With grain and oilseed rape prices currently £100 per tonne lower than they were a year ago, my harvest 2023 does not look likely to produce a lot of profit. There’s not much I can do about that except cross my fingers for a mid-season surge in arable commodity prices. But what hope is there of things improving in 2024 and beyond?
Weak grain prices are worrying enough, but my other problem is the slow but now advanced demise of my beloved BPS. My payment this year will be barely half what it was three years ago and will disappear completely by 2027.
The post-Brexit erosion of my BPS would not have been such an issue had the introduction of the Government’s Environmental Land Management scheme and Sustainable Farming Incentive (SFI) not become such a shambles. As we are all painfully aware, there have been endless delays and disappointments, particularly at the poor payment rates on offer for some of the SFI options.
But, like so many farmers in the South East, I am particularly hard hit by the withdrawal of the BPS because the average quality of my land is so low. Farming poor land has never been much fun but, thanks to climate change, the viability of my more marginal arable acres is being eroded. These poorer fields either have shallow soil, poor soil structure or lack drainage, so they struggle to produce good crops in the face of ever more unpredictable and extreme periods of hot, dry, or wet weather.
But can I expect to see any relief from these pressures? Well, nothing can ever upgrade my soil classifications, but the UK Government is hardly leading the way in the fight against climate change. In recent months it only seems interested in abandoning its timetable to reduce greenhouse gas emissions.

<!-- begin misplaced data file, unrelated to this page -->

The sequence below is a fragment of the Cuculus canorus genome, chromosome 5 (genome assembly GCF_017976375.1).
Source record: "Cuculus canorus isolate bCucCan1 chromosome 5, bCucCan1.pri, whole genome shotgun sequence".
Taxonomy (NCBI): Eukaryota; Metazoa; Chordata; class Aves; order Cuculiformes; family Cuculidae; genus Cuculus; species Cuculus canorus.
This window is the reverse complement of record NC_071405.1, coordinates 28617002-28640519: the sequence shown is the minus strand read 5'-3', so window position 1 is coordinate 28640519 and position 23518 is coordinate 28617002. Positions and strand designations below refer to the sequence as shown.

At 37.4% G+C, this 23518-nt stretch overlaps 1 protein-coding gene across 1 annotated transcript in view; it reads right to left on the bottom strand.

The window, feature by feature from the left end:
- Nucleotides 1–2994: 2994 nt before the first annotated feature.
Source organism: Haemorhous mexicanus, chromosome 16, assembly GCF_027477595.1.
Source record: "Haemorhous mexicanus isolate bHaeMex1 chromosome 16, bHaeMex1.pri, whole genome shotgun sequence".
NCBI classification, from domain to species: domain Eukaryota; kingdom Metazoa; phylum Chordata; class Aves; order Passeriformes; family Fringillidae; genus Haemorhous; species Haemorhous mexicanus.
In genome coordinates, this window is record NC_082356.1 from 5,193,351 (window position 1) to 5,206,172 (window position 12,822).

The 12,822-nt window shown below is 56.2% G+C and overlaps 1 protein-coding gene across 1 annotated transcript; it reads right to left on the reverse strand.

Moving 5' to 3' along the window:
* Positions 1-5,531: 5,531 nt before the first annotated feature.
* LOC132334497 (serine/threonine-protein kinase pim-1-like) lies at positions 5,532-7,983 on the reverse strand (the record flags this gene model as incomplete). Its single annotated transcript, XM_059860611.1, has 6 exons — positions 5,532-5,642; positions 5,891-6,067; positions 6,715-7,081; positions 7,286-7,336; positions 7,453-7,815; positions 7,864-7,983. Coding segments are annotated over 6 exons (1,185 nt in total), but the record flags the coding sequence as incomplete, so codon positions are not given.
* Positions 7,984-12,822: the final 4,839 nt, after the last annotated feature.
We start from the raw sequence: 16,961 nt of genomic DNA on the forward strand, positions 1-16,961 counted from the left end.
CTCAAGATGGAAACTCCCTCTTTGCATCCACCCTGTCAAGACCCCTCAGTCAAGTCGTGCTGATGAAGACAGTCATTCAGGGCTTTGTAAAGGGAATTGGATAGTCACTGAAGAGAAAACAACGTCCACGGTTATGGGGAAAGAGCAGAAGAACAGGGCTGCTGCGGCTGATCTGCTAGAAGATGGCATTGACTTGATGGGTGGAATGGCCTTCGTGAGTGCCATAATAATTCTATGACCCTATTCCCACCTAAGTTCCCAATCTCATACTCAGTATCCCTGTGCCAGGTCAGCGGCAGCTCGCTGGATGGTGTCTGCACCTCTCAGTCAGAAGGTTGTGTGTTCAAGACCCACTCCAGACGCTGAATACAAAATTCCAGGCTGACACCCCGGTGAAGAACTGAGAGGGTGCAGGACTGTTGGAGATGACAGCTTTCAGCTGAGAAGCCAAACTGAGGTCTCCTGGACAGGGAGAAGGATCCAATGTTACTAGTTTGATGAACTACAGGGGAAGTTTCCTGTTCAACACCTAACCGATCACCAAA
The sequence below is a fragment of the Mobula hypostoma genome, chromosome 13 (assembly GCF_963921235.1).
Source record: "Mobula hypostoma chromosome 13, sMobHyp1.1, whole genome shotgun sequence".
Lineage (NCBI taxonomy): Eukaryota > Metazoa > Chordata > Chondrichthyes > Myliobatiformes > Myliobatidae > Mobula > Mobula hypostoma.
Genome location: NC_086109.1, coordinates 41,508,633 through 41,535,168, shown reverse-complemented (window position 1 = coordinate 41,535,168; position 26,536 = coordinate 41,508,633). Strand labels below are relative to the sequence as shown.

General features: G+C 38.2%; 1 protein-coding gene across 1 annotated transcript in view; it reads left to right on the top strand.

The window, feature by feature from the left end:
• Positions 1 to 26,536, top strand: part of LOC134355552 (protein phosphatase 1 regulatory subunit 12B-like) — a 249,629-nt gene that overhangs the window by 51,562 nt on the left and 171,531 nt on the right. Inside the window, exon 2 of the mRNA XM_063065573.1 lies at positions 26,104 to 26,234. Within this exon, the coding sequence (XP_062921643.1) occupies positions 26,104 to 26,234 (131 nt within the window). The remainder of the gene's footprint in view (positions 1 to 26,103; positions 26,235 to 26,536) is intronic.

If the UK is going to make any progress in feeding itself, governments will have to devise a subsidy of some sort to deliberately encourage grain production, rather than relying on market forces to keep arable land of lesser quality in production. Such a policy might be necessary, given that the UK already has a massive food trade deficit and is not a net exporter of any food commodity (except barley in some years).
But this government is ideologically opposed to any such initiatives. Indeed, it’s already signed catastrophic food trade deals with Australia and New Zealand that threaten to ruin Britain’s beef and sheep farmers within a decade. Even ex-DEFRA secretary George Eustice, who was farms minister when the deals were signed, described them as “not very good”.
My father, who was certainly no socialist, used to say that farmers always did better under a Labour government. So, perhaps a Keir Starmer victory in the next general election, might be just what my farm needs. Could it make things any worse?